From: Joachim Schimpf <joachim.schimpf_at_monash.edu>

Date: Thu, 29 Jul 2010 12:39:56 +1000

Date: Thu, 29 Jul 2010 12:39:56 +1000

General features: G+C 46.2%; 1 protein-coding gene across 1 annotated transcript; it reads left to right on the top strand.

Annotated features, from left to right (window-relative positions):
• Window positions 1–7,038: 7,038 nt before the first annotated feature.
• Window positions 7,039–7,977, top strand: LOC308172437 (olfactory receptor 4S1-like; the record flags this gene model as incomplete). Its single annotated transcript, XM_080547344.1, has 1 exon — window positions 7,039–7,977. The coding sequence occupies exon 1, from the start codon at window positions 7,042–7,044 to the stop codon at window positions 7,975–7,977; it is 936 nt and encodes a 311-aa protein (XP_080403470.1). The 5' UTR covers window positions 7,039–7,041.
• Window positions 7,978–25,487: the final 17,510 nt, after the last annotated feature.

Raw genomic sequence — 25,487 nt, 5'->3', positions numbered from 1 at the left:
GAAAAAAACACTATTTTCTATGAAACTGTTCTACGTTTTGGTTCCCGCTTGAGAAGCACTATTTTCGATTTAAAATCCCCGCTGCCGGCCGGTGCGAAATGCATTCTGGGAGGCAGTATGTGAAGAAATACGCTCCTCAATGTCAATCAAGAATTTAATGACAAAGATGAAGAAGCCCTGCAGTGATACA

paniz alipour wrote: > Hi to all > bin_packing(Bins, Weights, Capacity) :- > dim(Bins,[N]), > dim(Weights,[N]), > (for(B,1,N), > param(Weights,Bins,N,Capacity) do > (for(J,1,N), > fromto(0,In,Out,Sum), > param(Weights,Bins,B) do > > Bins[J] #= B > -> > Out #= In + Weights[J] > ; > Out = In > ), > Sum #=< Capacity > ). ... > > this is the bin packing problem ,I have a question about bin_packing > part , about Bin[j]#=B > this is for what This seems to be cut from http://www.hakank.org/eclipse/bin_packing2.ecl one of the models from Hakan Kjellerstrand's great ECLiPSe web page at http://www.hakank.org/eclipse/ The intention of this code is to set up the capacity constraint for a bin, by adding up the weigths of all objects J that are being put into bin B - that's what Bins[J] #= B means. This code is actually wrong, because you cannot use a constraint inside the condition of an if-then-else. The other variants of the predicate that Hakan gives in the file are fine - I recommend the last one: bin_packing4(Bins, Weights, Capacity) :- dim(Bins,[N]), dim(Weights,[N]), ( for(B,1,N), param(Weights,Bins,N,Capacity) do (for(J,1,N), foreach(S,Sum), param(Weights,Bins,B) do S = Weights[J]*(Bins[J] #= B) ), sum(Sum) #=< Capacity ). Here, (Bins[J] #= B) evaluates to 1 if J is in bin B, and 0 otherwise, so weight[J] gets added only if J is in the bin. -- JoachimReceived on Thu Jul 29 2010 - 03:37:40 CEST

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